What is an Irrevocable Trust?

An irrevocable trust is a trust which cannot be amended or revoked by the creator of the trust (sometimes referred to as the “grantor”) after it has been created (with limited exceptions). 

Upon creation of an irrevocable trust, the grantor may transfer assets to one or more trustees for safekeeping and management in accordance with the grantor’s instructions set forth in the trust and/or the trustee of the irrevocable trust may procure a life insurance policy insuring the grantor’s life (and/or another party) and designate the irrevocable trust as primary beneficiary of such life insurance policy (upon disbursement, the insurance proceeds would be managed by the trustee in accordance with the grantor’s instructions set forth in the trust).  Once assets are transferred by a grantor into an irrevocable trust, such assets are no longer considered the property of the grantor.  Unlike an inter vivos revocable trust, it is normally recommended that the grantor not designate himself or herself as trustee.  The remainder of this article will assume the following: (i) the grantor is not the trustee, (ii) the grantor retains no power to amend or revoke the trust, and (iii) the trust assets are not considered the property of the grantor.

Probate Considerations

A transfer of assets into an irrevocable trust creates a permanent change in ownership and control over such assets.  As such, property held in an irrevocable trust is not considered property of the grantor and will not be subject to probate upon the death of the grantor.  In addition, the delays associated with the transfer of property upon death and the expenses associated with probate (such as probate taxes and the filing of an inventory and account(s) for the decedent’s estate) can be avoided.

Privacy Considerations

In light of the fact that the assets in an irrevocable trust are not subject to probate, the terms of an irrevocable trust, including the contents of the trust, the identity of its beneficiaries, and the value and composition of its assets, remain private (absent litigation or the terms of the trust requiring or permitting identification).

Tax Considerations

Potential gift tax consequences exist at the time a transfer is made by the grantor into an irrevocable trust.  Once assets are transferred to the trust, the grantor can no longer exercise control over them, and such assets are no longer considered to belong to the grantor for tax purposes.  Accordingly, the income generated by the trust assets is either taxed to the trust or, under certain circumstances, to the beneficiaries of the trust.  In addition, an irrevocable trust, if properly drafted and funded, will not be included in the grantor’s estate for federal estate tax purposes following the death of the grantor.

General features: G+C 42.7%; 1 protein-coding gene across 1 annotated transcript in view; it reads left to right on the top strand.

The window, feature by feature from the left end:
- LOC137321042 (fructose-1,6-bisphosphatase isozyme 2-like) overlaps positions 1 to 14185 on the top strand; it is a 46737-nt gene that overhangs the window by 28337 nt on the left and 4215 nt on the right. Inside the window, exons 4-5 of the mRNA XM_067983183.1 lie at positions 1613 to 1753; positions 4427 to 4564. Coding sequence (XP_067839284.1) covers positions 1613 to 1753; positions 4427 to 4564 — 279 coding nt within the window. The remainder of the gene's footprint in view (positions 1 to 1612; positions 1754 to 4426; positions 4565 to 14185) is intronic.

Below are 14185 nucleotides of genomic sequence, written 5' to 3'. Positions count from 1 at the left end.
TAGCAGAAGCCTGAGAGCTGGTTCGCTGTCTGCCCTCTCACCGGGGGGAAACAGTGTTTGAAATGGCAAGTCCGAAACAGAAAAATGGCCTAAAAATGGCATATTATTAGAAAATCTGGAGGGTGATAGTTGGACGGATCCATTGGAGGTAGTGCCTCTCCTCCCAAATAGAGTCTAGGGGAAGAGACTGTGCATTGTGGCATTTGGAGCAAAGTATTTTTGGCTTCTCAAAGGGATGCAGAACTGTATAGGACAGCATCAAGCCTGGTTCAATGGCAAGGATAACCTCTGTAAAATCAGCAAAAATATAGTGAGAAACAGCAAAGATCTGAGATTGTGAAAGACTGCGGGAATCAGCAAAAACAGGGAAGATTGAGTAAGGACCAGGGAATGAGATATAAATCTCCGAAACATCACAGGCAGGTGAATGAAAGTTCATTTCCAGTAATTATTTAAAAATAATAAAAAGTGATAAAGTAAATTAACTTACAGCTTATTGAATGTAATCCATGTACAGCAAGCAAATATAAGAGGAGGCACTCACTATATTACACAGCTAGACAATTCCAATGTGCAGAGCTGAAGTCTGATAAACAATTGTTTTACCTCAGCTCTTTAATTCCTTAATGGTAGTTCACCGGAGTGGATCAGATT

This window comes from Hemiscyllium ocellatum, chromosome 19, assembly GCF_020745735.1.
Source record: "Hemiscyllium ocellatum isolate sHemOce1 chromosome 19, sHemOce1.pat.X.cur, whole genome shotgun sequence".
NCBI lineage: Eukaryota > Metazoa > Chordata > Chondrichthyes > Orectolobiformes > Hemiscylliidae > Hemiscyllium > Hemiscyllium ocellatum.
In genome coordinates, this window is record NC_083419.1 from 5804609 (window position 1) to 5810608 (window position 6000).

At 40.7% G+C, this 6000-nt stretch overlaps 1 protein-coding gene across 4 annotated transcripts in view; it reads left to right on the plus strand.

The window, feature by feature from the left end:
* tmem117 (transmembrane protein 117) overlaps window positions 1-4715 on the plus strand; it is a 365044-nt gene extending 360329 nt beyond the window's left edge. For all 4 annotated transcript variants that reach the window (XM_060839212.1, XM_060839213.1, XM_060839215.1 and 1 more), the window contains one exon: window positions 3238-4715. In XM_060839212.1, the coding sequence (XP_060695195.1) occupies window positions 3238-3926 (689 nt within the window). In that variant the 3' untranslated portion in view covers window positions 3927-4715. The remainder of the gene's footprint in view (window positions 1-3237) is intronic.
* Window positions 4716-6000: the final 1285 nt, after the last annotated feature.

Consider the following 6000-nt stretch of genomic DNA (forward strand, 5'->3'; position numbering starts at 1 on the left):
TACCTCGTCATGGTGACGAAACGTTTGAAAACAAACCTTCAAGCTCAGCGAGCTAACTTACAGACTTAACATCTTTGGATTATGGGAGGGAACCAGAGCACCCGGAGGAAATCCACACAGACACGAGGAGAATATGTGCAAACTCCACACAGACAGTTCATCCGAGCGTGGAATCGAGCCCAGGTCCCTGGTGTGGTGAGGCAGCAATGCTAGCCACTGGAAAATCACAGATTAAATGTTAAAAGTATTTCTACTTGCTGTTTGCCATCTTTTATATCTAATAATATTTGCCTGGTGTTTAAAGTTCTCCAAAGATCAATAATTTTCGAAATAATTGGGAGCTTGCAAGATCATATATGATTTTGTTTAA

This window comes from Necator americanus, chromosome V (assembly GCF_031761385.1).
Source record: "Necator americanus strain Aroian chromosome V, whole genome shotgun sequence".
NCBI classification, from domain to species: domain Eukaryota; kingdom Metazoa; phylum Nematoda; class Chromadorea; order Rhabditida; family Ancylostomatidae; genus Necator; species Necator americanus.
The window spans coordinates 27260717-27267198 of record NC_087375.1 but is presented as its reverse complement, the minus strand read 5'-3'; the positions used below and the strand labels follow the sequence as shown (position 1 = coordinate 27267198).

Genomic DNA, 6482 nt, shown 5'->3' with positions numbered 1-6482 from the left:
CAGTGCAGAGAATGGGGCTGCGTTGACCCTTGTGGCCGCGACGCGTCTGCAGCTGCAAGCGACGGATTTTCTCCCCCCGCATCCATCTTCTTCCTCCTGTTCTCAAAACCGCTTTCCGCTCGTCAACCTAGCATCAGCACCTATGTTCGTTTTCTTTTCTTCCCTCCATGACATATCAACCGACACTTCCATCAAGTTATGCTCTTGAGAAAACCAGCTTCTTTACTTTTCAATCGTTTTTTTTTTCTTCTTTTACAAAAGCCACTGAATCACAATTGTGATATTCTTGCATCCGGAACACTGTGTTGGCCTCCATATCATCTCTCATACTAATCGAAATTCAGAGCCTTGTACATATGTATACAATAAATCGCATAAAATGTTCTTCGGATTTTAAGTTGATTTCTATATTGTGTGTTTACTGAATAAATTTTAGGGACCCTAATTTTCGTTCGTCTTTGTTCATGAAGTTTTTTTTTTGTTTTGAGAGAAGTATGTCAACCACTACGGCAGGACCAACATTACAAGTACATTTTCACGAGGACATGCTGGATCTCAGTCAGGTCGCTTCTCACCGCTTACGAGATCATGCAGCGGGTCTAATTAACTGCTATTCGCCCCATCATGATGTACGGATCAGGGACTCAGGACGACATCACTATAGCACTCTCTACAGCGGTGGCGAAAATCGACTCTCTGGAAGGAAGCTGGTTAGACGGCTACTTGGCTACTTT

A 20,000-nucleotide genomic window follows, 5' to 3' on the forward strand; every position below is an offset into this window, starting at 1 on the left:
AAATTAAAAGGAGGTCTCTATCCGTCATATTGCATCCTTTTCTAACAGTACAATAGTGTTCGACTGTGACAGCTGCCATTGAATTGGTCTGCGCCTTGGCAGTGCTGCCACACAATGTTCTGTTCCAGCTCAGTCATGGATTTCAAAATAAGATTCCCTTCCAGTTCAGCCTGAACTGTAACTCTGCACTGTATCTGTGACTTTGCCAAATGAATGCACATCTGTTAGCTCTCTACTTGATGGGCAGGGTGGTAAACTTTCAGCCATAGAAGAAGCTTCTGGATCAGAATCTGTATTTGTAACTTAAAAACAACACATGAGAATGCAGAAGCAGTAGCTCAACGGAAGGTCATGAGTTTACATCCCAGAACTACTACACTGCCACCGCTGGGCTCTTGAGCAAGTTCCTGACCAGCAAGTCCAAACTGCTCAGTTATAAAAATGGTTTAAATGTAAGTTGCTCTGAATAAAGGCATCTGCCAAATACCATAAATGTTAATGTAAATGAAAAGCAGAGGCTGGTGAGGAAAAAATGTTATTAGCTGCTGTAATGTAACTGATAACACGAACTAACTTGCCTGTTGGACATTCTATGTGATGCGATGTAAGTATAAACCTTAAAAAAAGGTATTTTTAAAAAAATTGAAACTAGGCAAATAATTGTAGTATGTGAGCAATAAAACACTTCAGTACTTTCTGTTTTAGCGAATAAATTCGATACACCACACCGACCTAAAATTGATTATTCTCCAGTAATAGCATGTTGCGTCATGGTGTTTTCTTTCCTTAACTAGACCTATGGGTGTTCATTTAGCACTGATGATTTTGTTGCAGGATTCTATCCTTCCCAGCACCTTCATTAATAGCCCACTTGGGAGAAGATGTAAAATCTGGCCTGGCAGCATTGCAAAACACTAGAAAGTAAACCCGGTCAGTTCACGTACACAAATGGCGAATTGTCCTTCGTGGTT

Change in Circumstances

An irrevocable trust can be used to achieve many estate planning goals.  However, an irrevocable trust is static, in that once the trust is established, it generally cannot be altered to accommodate a change in circumstances of the grantor or one or more beneficiaries (with limited exceptions, such as upon consent of all of the trust beneficiaries if the court concludes that continuance of the irrevocable trust is not necessary to achieve a material purpose of the trust).  The trustee of the irrevocable trust is bound to adhere to the terms of the trust, regardless of the subsequent wishes of the grantor. 

Opting for an Irrevocable Trust

An individual should compare and contrast the advantages and disadvantages of an irrevocable trust and an inter vivos revocable trust when considering his or her estate planning options.  The permanency of an irrevocable trust and the selection of the trustee should be carefully considered.  In addition, if an irrevocable trust is used, the trust should be drafted precisely in accordance with all applicable statutory provisions to ensure that the trust will accomplish the intentions of the grantor.